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A Timely Reminder From The Taiwan Straits

David G. Miller

A Timely Reminder From The Taiwan Straits

The resolution adopted earlier this month by China’s ruling National People’s Congress that authorised the use of military force should Taiwan declare its independence is perhaps the most dangerous step taken within the context of Sino-Taiwanese relations to date and has placed an increased amount of strain between China and Taiwan. Although China continues to maintain that it is committed to finding a peaceful solution and its premier Wen Jiabao claiming that the act is not a "war bill”, this law enshrines the power of the ruling State Council and Central Military Commission to authorise a possible military strike within the country’s legal framework. Given that the response by the international community towards this bill was rather low-key, should the world have a heightened fear that conflict will break out in East Asia?

China’s threats to attack Taiwan are nothing new and tensions between the two have simmered since the revolution of 1949. Since that time, both Taipei and Beijing have competed for recognition from the international community but as the mainland has gained the ascendancy, so too has its military power and its demands that no other country or organisation interfere in what it regards as an internal matter. Throughout the past 15 years, China has increased its threats towards Taiwan and has even held war games close to its coastlines prompting the US to deploy a carrier fleet as a deterrent in 1996. The Chinese government has also sought to modernise the weaponry available to its armed forces, making use of surplus Russian stocks and develop the PLA from a massive land-based force designed to fight a guerrilla war to one that is capable of carrying out specialised amphibious operations. The rise of over 12 percent in the PLA budget this year is an example of these trends.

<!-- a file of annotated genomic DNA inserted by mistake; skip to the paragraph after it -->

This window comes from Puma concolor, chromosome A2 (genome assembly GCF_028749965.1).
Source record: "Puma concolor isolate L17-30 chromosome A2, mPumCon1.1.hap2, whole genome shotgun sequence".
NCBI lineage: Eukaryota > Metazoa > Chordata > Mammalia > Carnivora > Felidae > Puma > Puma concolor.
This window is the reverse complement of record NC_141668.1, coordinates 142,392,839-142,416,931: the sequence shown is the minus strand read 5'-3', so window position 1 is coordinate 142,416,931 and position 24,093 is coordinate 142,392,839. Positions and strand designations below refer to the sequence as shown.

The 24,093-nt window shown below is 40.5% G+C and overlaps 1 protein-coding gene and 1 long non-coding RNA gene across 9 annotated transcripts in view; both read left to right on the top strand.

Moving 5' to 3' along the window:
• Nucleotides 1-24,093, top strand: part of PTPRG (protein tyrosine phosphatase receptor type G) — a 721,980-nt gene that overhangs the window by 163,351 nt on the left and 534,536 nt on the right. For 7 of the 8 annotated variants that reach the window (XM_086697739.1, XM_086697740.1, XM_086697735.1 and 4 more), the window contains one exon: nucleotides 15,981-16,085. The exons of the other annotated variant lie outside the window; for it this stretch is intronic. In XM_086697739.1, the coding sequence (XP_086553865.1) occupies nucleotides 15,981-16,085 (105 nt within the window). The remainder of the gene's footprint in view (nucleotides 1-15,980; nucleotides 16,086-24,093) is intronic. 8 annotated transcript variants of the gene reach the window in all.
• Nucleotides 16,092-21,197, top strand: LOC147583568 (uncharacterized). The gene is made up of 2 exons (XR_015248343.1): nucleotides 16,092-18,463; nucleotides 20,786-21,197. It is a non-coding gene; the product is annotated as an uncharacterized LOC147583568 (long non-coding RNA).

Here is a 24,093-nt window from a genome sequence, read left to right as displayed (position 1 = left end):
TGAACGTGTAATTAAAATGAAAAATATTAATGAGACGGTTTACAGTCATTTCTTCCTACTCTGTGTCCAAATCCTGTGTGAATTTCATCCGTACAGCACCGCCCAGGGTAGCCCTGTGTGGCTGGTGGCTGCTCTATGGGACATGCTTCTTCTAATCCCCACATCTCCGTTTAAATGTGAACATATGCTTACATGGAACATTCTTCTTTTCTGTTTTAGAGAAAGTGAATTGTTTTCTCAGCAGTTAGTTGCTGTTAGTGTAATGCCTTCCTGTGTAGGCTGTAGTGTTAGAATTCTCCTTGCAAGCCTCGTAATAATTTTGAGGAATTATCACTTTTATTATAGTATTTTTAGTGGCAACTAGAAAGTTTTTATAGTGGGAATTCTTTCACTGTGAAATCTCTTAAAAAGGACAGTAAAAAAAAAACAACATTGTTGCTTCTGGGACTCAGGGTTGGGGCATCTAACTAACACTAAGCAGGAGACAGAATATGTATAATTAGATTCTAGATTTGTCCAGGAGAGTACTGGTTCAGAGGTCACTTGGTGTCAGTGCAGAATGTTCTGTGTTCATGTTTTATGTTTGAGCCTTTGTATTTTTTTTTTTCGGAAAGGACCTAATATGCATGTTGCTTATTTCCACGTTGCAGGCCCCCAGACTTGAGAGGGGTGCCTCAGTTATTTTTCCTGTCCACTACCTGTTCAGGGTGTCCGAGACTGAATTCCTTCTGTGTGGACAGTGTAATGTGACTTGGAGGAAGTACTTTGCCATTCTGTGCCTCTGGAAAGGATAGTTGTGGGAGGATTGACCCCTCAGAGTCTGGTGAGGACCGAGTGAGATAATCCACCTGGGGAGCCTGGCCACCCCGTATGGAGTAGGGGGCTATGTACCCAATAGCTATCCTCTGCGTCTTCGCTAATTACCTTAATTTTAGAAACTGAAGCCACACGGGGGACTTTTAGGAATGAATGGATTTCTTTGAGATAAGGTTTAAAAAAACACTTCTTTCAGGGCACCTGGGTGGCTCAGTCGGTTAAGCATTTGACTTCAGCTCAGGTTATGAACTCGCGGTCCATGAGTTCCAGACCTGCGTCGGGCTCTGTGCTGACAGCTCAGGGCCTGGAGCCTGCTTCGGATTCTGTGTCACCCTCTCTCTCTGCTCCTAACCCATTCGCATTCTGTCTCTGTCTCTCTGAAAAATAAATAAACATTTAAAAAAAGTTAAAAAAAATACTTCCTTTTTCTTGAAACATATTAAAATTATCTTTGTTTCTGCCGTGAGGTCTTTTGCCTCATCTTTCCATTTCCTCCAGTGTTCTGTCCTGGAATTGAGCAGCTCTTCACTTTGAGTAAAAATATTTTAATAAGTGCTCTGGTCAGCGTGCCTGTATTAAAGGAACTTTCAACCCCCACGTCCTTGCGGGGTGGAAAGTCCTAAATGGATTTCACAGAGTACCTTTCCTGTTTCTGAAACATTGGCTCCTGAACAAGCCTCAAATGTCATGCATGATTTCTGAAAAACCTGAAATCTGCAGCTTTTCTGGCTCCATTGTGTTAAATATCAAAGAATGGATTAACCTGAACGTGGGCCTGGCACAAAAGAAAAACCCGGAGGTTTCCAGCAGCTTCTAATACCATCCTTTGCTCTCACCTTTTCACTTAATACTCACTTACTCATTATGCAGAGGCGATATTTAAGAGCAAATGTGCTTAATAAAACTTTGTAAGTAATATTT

China has raised the stakes with the new anti-secession act and for a brief time, attention shifted from events in the Middle East and the Caucasus to East Asia but this does not mean that war in the Taiwan Straits is more imminent now than it was even a month ago. When analysed closely, the law is a shrewd move on the part of Beijing, which having raised the bar slightly higher, places the question of independence and its possible consequences squarely on the shoulders of Taiwanese President Chen Shui-bian and asks whether he will push Taiwan to secede given the recent proclamation. Chen is a fierce critic of Beijing's Communist leadership and a premier who appears determined to press for the island to have its own standing in the world. He has appeared among hundreds of thousands of protesters throughout Taiwan and has stated that he will lead the island to independence by the time his second term ends in 2008. Chen is that type of leader whom Beijing has always feared and represents a new generation to whom the bonds that have tied China and Taiwan together are not as strong as they were for their parents and grandparents but who exists within a situation that is a hangover from the Cold War.